More details will be added, along with the table she is lying on. In the picture she is lying on a white/red cutting mat in my studio, but I haven't decided about her base yet. More on the next blog post.

Wednesday, October 4, 2017

Finishing My Artist's Altered Book Pages

Making artist's altered book pages has been a challenging, interesting, and satisfying activity. There are 10 of us in this group, living all over the U.S., from California to Florida to Massachusetts--talented artists who I only know from online contact. But we share a passion for creating art and sharing it with each other. Theoretically, it works like this: every month I create a 10" x 10" page and send it to someone on the list. Every month, one of the group sends me a page. We can make our pages any technique and style we choose, and several have used this as an opportunity to work in a series. We try to keep on schedule but don't get upset when other events cause us to be late. It is a wonderful surprise to get a large envelope no matter when it comes. I have my August, September, and October pages ready for tomorrow's mail--October 5, meaning I was late with two and on time with this last one. The last one is inspired by the large mushrooms growing out of the tree stump which I pictured in my blog a few days ago.

for Gabriele DiTota

for Carol Jones Frank
for Nanette S Zeller

Saturday, September 30, 2017

September Happenings

Interesting things happen in the yard when we're not looking. These huge mushrooms are growing around the edge of a cut tree stump. I thought it fascinating how a little twig was captured as the mushroom grew. Although I have lots of heavy ground cover where snakes might hide, I would just as soon not have them shed their skin in my flowerbed. This one was about 36" long.

The basil produced such a healthy crop this year that I began cutting twigs for flower vases. I made a good batch of pesto sauce to enjoy for some time.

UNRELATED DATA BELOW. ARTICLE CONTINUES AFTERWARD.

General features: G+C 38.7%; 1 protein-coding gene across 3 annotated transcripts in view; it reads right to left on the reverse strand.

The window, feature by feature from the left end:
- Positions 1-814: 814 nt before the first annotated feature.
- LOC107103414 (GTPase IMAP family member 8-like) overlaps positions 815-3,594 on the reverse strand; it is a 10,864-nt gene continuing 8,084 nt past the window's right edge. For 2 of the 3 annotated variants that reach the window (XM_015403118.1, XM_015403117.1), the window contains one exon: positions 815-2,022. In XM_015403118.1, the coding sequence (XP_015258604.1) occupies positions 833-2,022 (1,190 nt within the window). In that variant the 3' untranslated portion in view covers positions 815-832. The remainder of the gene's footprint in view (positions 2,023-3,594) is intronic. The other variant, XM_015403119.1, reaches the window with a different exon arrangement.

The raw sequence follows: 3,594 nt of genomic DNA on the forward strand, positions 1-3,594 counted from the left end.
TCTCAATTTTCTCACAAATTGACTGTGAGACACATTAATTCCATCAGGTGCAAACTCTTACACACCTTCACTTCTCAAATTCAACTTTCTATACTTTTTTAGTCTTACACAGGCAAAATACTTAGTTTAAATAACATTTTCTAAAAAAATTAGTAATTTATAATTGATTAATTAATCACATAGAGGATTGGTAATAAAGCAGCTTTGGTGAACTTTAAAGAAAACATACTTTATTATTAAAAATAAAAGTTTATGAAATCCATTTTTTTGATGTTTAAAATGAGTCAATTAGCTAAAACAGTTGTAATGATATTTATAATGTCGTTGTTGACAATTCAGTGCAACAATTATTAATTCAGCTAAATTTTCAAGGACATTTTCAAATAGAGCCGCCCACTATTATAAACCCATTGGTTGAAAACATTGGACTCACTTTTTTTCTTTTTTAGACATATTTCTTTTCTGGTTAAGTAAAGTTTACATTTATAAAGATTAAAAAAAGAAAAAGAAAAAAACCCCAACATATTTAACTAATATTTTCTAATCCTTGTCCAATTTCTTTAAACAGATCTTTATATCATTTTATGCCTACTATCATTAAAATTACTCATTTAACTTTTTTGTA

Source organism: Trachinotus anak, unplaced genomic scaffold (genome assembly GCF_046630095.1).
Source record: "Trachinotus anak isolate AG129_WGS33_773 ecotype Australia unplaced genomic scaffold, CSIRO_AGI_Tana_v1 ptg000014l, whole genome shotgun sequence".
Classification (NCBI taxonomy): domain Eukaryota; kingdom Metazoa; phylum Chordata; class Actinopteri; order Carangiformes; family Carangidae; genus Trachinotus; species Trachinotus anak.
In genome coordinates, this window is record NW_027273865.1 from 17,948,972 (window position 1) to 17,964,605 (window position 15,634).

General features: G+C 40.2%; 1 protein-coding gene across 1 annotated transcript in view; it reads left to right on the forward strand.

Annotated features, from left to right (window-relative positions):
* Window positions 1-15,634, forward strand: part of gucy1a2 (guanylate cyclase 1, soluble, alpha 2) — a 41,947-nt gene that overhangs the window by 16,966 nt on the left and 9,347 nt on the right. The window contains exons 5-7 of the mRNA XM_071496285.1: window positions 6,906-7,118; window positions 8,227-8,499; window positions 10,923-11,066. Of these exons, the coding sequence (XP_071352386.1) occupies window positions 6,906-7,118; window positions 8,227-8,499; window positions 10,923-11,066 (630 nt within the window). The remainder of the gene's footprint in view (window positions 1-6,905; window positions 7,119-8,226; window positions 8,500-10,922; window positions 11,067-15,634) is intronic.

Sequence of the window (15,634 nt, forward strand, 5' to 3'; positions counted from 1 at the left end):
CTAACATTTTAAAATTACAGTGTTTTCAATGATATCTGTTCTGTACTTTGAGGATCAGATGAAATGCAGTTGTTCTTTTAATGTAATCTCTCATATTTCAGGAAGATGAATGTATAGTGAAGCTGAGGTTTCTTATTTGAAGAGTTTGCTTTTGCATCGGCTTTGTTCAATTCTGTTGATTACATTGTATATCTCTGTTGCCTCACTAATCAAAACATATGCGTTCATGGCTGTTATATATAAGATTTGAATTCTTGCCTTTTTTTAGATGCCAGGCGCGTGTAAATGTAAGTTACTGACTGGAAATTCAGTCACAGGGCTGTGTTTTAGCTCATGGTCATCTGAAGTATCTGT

I enjoyed a visit from my son and daughter-in-law this summer, and my friend Yijuan Yin gave them one of her Chinese ink paintings.
Later, granddaughter Brittney visited with her family. Tanner and Kylee Jo had a good time trying out the Sweet Sixteen machine, while Knox created a "fabric sandwich" from a scrap he put between two pieces of bread. Luckily, he just carried it around without trying to eat it.

I enjoyed helping create a Sensory Garden for special needs students at Thames Elementary School with several of my University Baptist Church friends. Karen Walker and Lida McDowell and I worked on decorating posts with tennis balls (cut in half and tied onto the posts) and adding streamers of ribbon and zippers and other materials the children could touch and feel. Thanks to Camille Soulier for donating the used tennis balls!
Every time I sit in the recliner a cat immediately comes to keep me company. It is a rare occurrence that they will share the space with each other, and it makes for quite a warm lap. Here Tarbaby is letting Rahrah bathe his head while Elizabeth sleeps soundly.

Wednesday, August 30, 2017

More July & August

I entered three pieces plus participating in a slice piece in the Vicksburg Old Man River Quiltfest in August.
Shapes on the Green, 3rd place ribbon

Red Stars & Strips, 20 stars celebrating Mississippi's 200th birthday

Winter Cabin, a Kathy McNeil pattern
HM ribbon
L to R Martha Ginn, Julia Graber, Marcus Weekley

July & August

Wow--am I in a time capsule zooming along or what? In the face of the tragic flooding from Hurricane Harvey from Texas through Louisiana and into Mississippi, I am thankful that I am safe and pray for relief for my friends/family/others in harm's way.
I take lots of pictures of my cats, my flowers, my quilting but if I don't post them here or on Facebook I am doing a poor job of sharing. So here are a few recent ones.
Nature shots: I had a bumper crop of basil and made a large recipe of pesto sauce. A small green spider built a very large web where the sun really showed its beauty. I've never seen a snake in my yard, but one left his 36" long skin!

Quilt related: I made a couple of 10" artist altered book pages from my photographs taken in Ireland. The grass seed heads at the Cliffs of Moher were so interesting.
The Mississippi Ag Museum in Bloom slice quilt was displayed in the Mississippi Museum of Art during July and August, and NEA president Jane Chu admired it and had her picture taken with it.

NEA chairman Jane Chu with Mississippi Ag Museum in Bloom, at  the Museum of Art in Jackson